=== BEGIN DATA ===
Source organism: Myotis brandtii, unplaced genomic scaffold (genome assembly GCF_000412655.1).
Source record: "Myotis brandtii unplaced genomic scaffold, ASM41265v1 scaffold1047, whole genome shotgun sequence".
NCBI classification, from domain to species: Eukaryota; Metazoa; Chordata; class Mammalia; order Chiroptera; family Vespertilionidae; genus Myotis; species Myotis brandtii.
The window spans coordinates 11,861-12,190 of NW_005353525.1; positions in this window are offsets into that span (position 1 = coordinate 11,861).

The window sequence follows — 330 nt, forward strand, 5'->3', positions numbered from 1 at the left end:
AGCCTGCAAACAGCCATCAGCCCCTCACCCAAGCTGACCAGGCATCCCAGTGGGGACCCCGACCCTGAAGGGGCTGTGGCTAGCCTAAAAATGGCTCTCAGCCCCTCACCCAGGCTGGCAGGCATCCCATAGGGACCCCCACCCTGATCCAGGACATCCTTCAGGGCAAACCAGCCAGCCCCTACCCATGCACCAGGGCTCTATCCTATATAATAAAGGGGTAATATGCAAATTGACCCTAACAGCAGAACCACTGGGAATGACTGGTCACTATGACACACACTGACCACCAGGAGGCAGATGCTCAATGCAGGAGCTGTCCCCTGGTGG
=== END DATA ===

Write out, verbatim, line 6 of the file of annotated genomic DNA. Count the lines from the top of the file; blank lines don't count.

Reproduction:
AGCCTGCAAACAGCCATCAGCCCCTCACCCAAGCTGACCAGGCATCCCAGTGGGGACCCCGACCCTGAAGGGGCTGTGGCTAGCCTAAAAATGGCTCTCAGCCCCTCACCCAGGCTGGCAGGCATCCCATAGGGACCCCCACCCTGATCCAGGACATCCTTCAGGGCAAACCAGCCAGCCCCTACCCATGCACCAGGGCTCTATCCTATATAATAAAGGGGTAATATGCAAATTGACCCTAACAGCAGAACCACTGGGAATGACTGGTCACTATGACACACACTGACCACCAGGAGGCAGATGCTCAATGCAGGAGCTGTCCCCTGGTGG